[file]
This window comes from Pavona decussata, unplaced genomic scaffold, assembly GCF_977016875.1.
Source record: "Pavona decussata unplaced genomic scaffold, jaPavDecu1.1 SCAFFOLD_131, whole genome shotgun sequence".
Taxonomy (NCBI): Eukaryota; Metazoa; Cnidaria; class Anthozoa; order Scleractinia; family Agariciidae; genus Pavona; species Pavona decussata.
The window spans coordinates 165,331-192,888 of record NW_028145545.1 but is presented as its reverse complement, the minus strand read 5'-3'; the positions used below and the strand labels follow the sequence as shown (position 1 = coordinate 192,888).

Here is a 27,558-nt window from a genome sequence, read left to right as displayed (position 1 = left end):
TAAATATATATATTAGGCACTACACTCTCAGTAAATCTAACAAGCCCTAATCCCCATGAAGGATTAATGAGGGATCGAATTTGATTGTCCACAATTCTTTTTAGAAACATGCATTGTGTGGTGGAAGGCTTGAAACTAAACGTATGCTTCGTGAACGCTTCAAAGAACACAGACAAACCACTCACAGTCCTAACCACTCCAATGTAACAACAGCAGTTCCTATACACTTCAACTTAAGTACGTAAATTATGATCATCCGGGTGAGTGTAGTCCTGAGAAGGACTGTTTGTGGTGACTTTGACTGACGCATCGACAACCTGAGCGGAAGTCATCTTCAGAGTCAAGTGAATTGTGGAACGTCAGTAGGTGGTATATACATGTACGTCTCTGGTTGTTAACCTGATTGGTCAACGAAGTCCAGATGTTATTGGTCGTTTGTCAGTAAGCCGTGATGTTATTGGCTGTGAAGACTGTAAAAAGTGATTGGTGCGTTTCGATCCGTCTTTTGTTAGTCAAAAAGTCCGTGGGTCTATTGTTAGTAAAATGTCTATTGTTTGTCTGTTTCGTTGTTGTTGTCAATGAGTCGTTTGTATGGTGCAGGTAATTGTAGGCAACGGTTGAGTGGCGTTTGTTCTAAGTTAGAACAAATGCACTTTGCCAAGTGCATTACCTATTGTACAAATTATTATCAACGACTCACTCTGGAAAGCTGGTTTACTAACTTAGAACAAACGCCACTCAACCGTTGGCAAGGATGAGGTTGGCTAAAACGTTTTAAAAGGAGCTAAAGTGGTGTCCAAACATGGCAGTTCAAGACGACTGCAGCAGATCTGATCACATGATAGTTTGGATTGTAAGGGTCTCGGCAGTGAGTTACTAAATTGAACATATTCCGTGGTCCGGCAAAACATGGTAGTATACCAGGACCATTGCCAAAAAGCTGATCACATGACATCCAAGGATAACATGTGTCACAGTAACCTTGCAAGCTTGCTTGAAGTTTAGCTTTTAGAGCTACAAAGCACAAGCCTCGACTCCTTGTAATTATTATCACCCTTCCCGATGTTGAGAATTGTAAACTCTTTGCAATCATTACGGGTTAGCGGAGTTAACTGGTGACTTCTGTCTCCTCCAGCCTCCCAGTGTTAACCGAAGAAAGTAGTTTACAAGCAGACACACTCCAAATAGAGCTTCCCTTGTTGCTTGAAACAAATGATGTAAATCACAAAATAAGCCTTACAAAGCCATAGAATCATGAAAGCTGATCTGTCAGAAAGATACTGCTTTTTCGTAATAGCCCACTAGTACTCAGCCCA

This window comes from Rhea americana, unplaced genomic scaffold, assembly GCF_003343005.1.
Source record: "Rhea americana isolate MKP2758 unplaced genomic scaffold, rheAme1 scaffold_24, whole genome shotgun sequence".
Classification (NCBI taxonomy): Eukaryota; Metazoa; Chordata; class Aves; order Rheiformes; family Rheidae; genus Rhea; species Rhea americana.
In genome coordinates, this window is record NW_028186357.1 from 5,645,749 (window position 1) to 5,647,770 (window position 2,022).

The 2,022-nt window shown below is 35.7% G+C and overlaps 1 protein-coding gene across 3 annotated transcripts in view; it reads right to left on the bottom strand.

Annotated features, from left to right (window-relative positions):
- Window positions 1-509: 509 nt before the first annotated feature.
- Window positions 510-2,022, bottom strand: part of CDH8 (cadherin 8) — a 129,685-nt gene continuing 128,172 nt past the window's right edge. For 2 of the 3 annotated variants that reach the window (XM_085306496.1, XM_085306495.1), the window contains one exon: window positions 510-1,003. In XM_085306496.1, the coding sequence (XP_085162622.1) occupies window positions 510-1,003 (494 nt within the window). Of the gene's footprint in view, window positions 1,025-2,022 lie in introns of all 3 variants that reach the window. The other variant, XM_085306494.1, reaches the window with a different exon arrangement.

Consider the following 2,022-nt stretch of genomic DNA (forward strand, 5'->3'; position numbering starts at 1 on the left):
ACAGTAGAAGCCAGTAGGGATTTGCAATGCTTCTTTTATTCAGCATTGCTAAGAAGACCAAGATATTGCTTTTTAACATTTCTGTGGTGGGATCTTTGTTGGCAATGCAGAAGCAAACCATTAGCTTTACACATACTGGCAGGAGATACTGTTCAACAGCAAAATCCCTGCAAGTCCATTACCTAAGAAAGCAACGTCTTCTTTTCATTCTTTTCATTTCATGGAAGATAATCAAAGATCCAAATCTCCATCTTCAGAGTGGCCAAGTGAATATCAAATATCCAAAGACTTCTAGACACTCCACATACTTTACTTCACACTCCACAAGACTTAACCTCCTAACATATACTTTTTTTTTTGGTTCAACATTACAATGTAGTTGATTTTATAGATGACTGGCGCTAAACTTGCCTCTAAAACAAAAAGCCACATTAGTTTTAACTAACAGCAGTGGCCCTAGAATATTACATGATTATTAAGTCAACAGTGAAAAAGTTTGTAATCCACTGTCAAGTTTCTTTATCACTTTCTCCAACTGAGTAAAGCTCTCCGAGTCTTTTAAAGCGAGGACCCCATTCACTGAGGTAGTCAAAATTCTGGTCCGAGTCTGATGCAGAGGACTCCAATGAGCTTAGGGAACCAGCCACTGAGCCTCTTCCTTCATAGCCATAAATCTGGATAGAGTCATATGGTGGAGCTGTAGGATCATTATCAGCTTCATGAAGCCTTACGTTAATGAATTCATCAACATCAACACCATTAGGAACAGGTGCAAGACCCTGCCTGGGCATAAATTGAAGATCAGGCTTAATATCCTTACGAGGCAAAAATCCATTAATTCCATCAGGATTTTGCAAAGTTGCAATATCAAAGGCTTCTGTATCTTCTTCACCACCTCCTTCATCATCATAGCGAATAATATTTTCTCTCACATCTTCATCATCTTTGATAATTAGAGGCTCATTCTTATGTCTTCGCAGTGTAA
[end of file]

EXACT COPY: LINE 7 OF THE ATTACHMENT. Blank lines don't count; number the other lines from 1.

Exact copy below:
This window comes from Rhea americana, unplaced genomic scaffold, assembly GCF_003343005.1.